References

  1. Pearce, M.; Forlin, C. Challenges and potential solutions for enabling inclusion in secondary schools. Australas. J. Spec. Educ. 2005, 29, 93–105.
  2. Saha, M.; Pesonen, H. ‘Too little attention is paid to children who require specialized support’: In-service and pre-service teachers’ views on policy and practice in early childhood teacher education in Finland. In Finnish Early Childhood Education and Care—From Research to Policy and Practice; Springer: London, UK, 2022.
  3. Doyle, M.B.; Giangreco, M. Guiding Principles for Including High School Students with Intellectual Disabilities in General Education Classes. Am. Second. Educ. 2013, 42, 57–72. Available online: https://rider.idm.oclc.org/login?url=https://search.ebscohost.com/login.aspx?direct=true&db=eric&AN=EJ101370&site=ehost-live&scope=site (accessed on 8 May 2023).
  4. Giannola, D.C.; Green, L.S. 41 Active Learning Strategies to Engage Students in the Inclusive Classroom, Grades 6–12; Corwin/Sage Publications: Thousand Oaks, CA, USA, 2012.
  5. Sabornie, E.J.; deBettencourt, L.U. Teaching Students with Mild and High-Incidence Disabilities at the Secondary Level, 3rd ed.; Pearson Merrill Prentice Hall: Upper Saddle River, NJ, USA, 2009.
  6. Bauer, A.M.; Brown, G.M. Adolescents and Inclusion: Transforming Secondary Schools; Brookes Publishing: Baltimore, MD, USA, 2001.
  7. Emerson, E. Use of the strengths and difficulties questionnaire to assess the mental health needs of children and adolescents with intellectual disabilities. J. Intellect. Dev. Disabil. 2005, 30, 14–23.
  8. Smith, P. Have we made any progress? Including students with intellectual disabilities in regular education classrooms. Intellect. Dev. Disabil. 2007, 45, 297–309.
  9. Mastropieri, M.; Scruggs, T. The Inclusive Classroom: Strategies for Effective Differentiated Instruction, 6th ed.; Pearson: Upper Saddle River, NJ, USA, 2018.
  10. Boscardin, M.L. The administrative role in transforming secondary schools to support inclusive evidence-based practices. Am. Second. Educ. 2005, 33, 21–32.
  11. Forlina, C.; Chambers, D. Teacher preparation for inclusive education: Increasing knowledge but raising concerns. Asia-Pac. J. Teach. Educ. 2011, 39, 17–32.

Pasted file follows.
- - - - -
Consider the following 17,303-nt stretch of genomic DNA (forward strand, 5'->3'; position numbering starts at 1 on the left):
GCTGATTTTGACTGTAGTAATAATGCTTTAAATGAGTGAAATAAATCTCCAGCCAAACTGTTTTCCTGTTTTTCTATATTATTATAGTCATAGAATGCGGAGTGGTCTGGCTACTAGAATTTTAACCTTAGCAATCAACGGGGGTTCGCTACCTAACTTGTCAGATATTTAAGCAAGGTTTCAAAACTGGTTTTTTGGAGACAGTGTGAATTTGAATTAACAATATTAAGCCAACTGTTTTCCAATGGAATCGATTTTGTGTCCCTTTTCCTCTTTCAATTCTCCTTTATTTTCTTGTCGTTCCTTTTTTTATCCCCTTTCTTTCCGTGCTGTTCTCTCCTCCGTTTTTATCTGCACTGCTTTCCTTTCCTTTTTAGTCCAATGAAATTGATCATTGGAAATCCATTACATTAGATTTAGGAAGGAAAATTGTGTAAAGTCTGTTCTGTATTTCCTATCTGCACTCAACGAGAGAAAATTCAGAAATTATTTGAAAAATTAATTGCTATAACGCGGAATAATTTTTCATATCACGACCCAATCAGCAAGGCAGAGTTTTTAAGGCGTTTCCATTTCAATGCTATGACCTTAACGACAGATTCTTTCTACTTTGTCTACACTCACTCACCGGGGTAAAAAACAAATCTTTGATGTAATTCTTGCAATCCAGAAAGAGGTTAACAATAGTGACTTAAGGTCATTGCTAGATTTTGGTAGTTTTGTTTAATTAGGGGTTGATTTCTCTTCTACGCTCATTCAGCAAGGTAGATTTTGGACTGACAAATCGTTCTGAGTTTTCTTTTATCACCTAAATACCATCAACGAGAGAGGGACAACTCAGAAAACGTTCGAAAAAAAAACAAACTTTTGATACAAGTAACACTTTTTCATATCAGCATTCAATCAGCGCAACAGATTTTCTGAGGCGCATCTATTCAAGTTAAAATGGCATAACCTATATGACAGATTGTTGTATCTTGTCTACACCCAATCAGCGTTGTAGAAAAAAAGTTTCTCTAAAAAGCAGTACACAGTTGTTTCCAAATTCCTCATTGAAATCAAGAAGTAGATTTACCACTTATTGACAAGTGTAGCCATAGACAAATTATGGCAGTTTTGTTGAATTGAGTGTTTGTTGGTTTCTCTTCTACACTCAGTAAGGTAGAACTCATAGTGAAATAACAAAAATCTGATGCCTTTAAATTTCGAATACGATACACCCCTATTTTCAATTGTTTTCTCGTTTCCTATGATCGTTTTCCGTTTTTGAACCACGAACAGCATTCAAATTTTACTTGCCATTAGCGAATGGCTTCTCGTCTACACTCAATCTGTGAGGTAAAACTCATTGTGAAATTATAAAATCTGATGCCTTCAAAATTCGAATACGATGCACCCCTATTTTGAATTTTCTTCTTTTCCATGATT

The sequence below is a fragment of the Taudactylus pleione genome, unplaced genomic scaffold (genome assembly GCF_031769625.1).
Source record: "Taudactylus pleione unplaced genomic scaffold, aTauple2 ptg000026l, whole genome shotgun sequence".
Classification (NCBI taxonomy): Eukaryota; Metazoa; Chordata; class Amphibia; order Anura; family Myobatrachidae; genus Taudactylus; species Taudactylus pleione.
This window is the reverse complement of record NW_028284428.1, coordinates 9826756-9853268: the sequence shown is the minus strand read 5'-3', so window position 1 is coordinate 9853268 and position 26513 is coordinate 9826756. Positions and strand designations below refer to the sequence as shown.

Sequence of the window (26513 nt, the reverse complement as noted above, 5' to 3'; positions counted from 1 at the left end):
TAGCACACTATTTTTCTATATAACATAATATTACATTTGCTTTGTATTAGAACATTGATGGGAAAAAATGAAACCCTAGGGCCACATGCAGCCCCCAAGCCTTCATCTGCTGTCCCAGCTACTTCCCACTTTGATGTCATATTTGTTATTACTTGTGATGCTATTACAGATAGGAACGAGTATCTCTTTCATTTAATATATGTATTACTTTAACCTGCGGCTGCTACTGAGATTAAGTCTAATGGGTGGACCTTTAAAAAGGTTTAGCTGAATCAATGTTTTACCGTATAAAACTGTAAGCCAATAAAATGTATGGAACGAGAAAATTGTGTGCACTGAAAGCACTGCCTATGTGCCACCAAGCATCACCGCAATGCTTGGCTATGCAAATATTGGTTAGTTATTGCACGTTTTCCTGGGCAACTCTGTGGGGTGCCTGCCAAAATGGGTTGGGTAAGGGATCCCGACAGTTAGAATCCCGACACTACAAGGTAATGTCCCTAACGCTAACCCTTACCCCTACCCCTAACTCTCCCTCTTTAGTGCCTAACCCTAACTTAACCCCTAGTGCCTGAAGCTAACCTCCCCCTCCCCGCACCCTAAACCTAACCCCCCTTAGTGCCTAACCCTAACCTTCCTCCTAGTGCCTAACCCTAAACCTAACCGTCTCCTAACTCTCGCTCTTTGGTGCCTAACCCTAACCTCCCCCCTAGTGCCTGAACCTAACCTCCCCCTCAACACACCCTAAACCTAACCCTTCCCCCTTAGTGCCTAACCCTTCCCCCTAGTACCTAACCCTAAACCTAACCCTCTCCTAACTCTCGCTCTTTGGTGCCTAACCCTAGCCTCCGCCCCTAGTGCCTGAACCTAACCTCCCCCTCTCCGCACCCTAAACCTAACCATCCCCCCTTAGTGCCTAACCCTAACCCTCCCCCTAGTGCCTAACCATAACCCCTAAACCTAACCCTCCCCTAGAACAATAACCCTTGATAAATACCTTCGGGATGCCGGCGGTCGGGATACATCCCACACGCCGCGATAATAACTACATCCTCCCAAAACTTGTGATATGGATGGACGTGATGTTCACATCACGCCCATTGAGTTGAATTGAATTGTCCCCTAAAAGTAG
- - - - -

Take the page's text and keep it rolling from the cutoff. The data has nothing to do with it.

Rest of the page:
12. Klehm, M. The effects of teacher beliefs on teaching practices and achievement of students with disabilities. Teach. Educ. Spec. Education 2014, 37, 216–240.
  13. Buntinx, W.; Schalock, R. Models of disability, quality of life, and individualized Support: Implications for professional practice in intellectual disability. J. Policy Pract. Intellect. Disabil. 2010, 7, 283–294.
  14. Räty, L.O.; Kontu, E.K.; Pirttimaa, R.A. Teaching children with intellectual disabilities: Analysis of research-based recommendations. J. Educ. Learn. 2016, 5, 318–336.
  15. Courtade, G.R.; Test, D.W.; Cook, B.G. Evidence-Based practices for learners with severe intellectual disabilities. Res. Pract. Pers. Sev. Disabil. 2015, 39, 305–318.
  16. Vlachou, A.; Stavroussi, P. Promoting social inclusion: A structured intervention for enhancing interpersonal problem-solving skills in children with mild intellectual disabilities. Support Learn. 2016, 31, 27–45.
  17. US Department of Education. About IDEA. IDEA—Individuals with Disabilities Education Act. 2022. Available online: https://sites.ed.gov/idea/about-idea/ (accessed on 22 April 2023).
  18. Anderson, E.J.; Brock, M.E.; Shawbitz, K.N. Philosophical Perspectives and Practical Considerations for the Inclusion of Students with Developmental Disabilities. Educ. Sci. 2022, 12, 478.
  19. Brock, M.E. Trends in the Educational Placement of Students with Intellectual Disability in the United States over the Past 40 Years. Am. J. Intellect. Dev. Disabil. 2018, 123, 305–314.
  20. Schalock, R.L.; Luckasson, R.; Tassé, M.J. Intellectual Disability: Definition, Diagnosis, Classification, and Systems of Supports, 12th ed.; American Association on Intellectual and Developmental Disabilities: Washington, DC, USA, 2021.